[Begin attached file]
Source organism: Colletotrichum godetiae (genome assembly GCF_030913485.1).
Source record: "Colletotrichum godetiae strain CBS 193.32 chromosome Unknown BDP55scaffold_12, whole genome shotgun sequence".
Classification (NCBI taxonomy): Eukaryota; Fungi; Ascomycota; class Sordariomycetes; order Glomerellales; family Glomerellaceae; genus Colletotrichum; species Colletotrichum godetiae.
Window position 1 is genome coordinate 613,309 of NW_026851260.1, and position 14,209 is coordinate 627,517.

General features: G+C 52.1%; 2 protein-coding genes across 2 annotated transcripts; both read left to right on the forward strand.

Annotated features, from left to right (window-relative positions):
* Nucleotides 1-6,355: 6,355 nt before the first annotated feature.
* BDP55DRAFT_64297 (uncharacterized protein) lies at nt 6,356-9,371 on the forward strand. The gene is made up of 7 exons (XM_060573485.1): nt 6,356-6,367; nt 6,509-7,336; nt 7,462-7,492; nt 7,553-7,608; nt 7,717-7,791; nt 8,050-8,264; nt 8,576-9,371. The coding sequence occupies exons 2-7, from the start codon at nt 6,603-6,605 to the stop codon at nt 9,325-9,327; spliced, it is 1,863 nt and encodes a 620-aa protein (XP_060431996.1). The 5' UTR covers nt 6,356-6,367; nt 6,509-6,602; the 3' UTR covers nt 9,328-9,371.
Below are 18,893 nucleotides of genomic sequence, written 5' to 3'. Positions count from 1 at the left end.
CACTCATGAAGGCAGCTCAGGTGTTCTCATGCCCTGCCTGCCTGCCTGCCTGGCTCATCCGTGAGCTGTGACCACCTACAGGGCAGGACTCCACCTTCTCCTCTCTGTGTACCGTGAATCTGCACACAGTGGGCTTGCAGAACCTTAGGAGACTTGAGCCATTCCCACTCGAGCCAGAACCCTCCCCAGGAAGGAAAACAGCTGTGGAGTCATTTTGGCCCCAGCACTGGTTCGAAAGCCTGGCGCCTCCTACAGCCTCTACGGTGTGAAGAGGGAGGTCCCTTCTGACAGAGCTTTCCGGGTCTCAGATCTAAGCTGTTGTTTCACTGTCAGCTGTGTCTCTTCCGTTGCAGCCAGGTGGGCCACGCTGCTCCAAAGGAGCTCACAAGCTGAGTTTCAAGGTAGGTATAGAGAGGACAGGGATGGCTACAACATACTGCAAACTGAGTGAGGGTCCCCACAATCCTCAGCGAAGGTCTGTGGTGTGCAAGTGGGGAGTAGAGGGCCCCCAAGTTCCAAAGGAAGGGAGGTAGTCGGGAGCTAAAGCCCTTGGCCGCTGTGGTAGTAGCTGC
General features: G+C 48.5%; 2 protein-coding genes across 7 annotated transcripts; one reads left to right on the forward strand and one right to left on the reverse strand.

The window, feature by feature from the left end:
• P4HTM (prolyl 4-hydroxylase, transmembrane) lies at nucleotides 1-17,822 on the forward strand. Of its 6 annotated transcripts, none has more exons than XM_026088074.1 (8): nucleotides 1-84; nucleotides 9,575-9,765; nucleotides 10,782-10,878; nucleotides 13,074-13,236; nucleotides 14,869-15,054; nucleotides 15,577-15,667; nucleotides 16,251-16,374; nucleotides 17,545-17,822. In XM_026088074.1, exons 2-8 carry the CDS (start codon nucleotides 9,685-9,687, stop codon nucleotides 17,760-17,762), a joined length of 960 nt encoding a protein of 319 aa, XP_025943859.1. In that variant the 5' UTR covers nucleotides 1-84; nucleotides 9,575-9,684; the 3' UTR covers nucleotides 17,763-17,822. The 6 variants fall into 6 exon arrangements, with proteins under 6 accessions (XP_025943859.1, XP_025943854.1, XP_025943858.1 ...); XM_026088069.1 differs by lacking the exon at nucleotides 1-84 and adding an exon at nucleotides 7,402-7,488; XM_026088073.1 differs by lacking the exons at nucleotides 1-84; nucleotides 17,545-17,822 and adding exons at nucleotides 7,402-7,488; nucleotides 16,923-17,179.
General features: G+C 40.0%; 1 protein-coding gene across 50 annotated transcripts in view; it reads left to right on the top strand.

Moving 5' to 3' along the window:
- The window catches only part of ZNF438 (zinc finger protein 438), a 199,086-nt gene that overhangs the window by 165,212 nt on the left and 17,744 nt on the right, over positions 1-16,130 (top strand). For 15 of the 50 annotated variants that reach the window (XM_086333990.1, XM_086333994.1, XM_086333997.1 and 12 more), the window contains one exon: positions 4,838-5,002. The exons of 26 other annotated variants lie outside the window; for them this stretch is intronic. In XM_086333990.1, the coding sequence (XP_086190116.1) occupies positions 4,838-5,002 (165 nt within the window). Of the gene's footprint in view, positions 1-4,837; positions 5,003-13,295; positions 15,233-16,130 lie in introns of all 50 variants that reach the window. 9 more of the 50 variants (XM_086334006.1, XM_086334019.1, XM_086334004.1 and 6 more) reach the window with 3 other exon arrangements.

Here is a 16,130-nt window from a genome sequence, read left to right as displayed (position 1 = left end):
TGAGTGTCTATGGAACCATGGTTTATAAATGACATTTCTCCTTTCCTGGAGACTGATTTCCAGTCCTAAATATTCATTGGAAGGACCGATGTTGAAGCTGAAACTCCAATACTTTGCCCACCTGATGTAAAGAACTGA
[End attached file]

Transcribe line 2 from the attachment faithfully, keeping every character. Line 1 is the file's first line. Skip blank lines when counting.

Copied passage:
Source record: "Colletotrichum godetiae strain CBS 193.32 chromosome Unknown BDP55scaffold_12, whole genome shotgun sequence".